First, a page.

Hyatt v. Lee
The U.S. Patent and Trademark Office (USPTO) can release confidential information about pending patent applications under special circumstances the U.S. Court of Appeals for the Federal Circuit decided. Hyatt v. Lee, Case No. 14-1596 (Fed. Cir., Aug. 20, 2015) (Moore, J.).
Gilbert Hyatt is a named inventor on nearly 400 pending patent applications filed before June 9, 1995. Hyatt’s pending applications have extremely large claim sets, averaging 119 independent claims and 299 total claims. It is estimated that Hyatt currently has about 45,000 independent claims and 115,000 total claims pending, all of which spring from 12 distinct invention disclosures.
In August 2013, the USPTO began to issue to Hyatt formal Office Actions, termed “Requirements.” Each Requirement required Hyatt to select a number of claims for prosecution, not to exceed 600 from a given patent family, absent a showing that more claims are necessary; identify the earliest applicable priority date and supporting disclosure for each selected claim; and present a copy of the selected claims to the USPTO. The Requirement is entered into the prosecution history of each application and includes information about related applications, including prosecution history and the full text of claims in related applications. In the ordinary course of business, applications having a filing date prior to November 9, 2000 are confidential until they issue. Once issued however, the entire prosecution history is open to the public. Thus, once an application with a Requirement is issued, confidential information about related pending applications included in the Requirement will also be available to the public.
Hyatt petitioned the USPTO to expunge confidential information in the prosecution history. 35 U.S.C. § 122(a) requires the USPTO to keep applications confidential unless “necessary to carry out provisions of an act of Congress or in such special circumstances as may be determined by the Director.” The director denied Hyatt’s petitions, deciding that circumstances surrounding these applications, including the number of related applications, the number of claims and the number of applications to which priority is claimed qualified as special circumstances.
Hyatt appealed to the district court under the Administrative Procedure Act (APA) and the district court granted the USPTO summary judgment, dismissing Hyatt’s complaint had observing that there was no judicially mandated standard of review and alternatively that § 122 did not prohibit the disclosure of confidential information in the Requirements because they were necessary for the examination of these applications and the extraordinary nature of Hyatt’s applications constituted special circumstances. Hyatt appealed.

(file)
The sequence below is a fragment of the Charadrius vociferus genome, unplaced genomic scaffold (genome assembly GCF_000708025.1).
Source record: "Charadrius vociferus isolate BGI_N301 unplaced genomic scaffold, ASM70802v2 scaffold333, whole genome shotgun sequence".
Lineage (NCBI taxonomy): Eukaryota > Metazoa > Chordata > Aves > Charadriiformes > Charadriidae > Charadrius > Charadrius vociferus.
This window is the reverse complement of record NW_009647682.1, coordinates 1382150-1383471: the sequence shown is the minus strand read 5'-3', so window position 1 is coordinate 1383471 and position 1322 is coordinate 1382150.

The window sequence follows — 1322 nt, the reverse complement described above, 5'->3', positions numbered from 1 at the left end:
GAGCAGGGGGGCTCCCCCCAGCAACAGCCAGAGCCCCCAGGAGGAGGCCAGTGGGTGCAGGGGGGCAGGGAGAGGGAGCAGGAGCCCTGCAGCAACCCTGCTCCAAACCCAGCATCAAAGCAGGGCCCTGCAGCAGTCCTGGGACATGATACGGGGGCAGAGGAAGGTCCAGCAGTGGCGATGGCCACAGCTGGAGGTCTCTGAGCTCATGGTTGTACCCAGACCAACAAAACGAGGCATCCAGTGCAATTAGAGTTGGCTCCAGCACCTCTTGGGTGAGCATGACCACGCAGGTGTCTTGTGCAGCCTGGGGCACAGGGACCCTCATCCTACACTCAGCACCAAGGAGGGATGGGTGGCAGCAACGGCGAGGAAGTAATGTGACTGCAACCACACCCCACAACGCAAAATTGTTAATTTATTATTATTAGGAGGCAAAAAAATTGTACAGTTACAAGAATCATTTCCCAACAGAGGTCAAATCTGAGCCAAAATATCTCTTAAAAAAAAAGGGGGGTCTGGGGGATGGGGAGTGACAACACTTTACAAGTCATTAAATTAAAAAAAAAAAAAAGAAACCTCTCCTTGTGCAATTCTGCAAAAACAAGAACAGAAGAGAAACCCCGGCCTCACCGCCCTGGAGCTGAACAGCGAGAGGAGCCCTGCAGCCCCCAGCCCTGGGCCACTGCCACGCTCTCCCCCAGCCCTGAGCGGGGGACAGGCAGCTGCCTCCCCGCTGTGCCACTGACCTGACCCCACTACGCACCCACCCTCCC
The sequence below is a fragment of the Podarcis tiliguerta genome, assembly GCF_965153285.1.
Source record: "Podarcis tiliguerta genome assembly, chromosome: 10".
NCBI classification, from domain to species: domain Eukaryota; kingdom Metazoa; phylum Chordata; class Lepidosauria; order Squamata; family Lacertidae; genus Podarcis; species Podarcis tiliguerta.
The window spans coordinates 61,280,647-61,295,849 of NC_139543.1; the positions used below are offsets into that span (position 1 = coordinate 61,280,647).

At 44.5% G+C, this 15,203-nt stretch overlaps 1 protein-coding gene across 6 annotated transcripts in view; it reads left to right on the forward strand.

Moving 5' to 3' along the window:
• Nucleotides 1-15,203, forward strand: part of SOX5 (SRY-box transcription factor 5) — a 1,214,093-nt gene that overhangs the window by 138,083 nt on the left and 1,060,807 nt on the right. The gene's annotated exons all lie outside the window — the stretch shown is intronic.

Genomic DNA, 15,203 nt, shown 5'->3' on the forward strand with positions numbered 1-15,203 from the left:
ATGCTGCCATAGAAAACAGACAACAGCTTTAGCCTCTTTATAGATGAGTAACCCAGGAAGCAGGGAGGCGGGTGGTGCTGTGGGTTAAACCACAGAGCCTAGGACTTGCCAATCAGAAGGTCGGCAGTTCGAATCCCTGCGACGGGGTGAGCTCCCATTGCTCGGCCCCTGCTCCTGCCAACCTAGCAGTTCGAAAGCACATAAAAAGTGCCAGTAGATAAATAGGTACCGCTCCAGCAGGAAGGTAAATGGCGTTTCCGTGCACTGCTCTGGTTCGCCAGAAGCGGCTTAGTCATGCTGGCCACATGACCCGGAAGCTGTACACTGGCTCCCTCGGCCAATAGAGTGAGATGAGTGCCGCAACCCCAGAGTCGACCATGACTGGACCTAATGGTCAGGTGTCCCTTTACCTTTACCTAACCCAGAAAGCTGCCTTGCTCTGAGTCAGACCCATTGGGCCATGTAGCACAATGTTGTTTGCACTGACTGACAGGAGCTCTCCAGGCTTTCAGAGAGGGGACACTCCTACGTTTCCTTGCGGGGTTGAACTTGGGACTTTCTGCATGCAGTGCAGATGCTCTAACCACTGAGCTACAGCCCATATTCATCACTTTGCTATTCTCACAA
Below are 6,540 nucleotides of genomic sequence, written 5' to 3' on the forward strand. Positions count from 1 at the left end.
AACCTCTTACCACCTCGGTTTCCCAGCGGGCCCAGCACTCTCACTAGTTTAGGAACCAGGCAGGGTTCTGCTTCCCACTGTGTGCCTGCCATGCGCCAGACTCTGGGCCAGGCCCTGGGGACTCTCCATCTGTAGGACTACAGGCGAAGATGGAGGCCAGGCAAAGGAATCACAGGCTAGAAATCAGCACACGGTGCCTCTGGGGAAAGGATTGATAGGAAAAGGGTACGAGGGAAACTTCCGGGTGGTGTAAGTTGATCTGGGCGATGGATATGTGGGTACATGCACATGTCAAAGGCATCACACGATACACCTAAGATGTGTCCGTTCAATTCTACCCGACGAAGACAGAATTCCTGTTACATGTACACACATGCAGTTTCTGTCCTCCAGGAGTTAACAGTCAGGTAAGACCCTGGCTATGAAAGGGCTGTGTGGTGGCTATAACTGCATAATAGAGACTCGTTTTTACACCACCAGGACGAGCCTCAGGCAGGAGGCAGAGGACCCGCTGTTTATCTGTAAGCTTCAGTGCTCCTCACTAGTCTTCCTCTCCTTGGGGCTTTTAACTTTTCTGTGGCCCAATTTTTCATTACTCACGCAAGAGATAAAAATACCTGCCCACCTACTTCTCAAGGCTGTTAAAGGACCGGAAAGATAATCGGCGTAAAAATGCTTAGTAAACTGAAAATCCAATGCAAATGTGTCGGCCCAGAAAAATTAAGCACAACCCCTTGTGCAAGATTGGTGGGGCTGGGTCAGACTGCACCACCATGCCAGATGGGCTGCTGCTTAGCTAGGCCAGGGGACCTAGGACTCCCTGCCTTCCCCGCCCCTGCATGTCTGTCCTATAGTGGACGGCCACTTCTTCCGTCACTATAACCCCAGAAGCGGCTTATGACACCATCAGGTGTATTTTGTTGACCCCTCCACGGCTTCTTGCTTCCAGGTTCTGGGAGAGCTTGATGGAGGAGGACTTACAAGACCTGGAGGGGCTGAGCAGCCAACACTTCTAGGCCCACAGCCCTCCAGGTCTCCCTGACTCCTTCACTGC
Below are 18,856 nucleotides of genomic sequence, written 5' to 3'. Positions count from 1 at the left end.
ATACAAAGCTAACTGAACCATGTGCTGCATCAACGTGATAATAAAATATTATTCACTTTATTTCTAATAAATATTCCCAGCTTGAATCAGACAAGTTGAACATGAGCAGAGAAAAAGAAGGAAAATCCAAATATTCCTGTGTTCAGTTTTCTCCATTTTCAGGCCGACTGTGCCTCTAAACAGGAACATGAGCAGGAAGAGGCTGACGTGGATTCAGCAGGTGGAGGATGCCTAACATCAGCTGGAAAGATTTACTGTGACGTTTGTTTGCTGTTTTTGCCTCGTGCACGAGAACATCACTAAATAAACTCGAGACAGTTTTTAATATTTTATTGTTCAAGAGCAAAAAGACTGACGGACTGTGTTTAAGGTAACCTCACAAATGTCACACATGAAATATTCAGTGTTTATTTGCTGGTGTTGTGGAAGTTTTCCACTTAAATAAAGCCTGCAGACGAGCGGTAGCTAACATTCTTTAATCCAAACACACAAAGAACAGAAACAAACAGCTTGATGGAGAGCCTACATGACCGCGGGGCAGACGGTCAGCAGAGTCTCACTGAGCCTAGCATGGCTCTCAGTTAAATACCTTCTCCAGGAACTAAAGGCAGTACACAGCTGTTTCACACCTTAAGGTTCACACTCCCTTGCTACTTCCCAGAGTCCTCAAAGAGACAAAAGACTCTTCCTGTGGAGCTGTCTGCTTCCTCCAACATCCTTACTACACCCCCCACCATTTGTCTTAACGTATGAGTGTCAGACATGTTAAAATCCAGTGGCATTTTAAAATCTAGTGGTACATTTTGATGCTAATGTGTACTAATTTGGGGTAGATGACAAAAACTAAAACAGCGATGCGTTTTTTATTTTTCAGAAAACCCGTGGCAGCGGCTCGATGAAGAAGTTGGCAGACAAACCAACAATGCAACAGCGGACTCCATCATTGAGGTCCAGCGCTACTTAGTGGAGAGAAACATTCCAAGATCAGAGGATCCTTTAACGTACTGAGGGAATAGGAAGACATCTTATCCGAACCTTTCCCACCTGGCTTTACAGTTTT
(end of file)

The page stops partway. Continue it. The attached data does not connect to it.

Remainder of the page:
On appeal, the Federal Circuit determined that the exceptions to confidentiality as provided for in § 122 were narrow and reviewable. The Federal Circuit explained that in order to avoid the secrecy requirements of § 122, the USPTO must not only determine that special circumstances exist, but also that the special circumstances justify the specific content to be disclosed. In this instance, noting the large number of claims that Hyatt had pending, which would have a term of 17 years from date of issue, and that the complex and overlapping priority relationships between the applications, the Court determined that the circumstances were not just special, but unique. Further, the Court found that the director did not abuse her discretion in Hyatt’s cases, and that the determination of special circumstances was narrow and not likely to affect other cases. Moreover, because of the extraordinary number and duplicative nature of the various applications, the Court found the rules justify the Requirements. 37 C.F.R. § 1.75(b) provides that, in a patent application “[m]ore than one claim may be presented provided they differ substantially from each other and not unduly multiplied.” Thus, the Requirements were necessary to ensure that Hyatt’s applications were in compliance with the rule.
Practice Note: The impact of this holding is very limited, as the number applicants prosecuting pending patent applications having a 17-year term from issue is dwindling, and no other applicants have been nearly as prodigious as Mr. Hyatt in filing claims that will have a term of 17 years upon issue.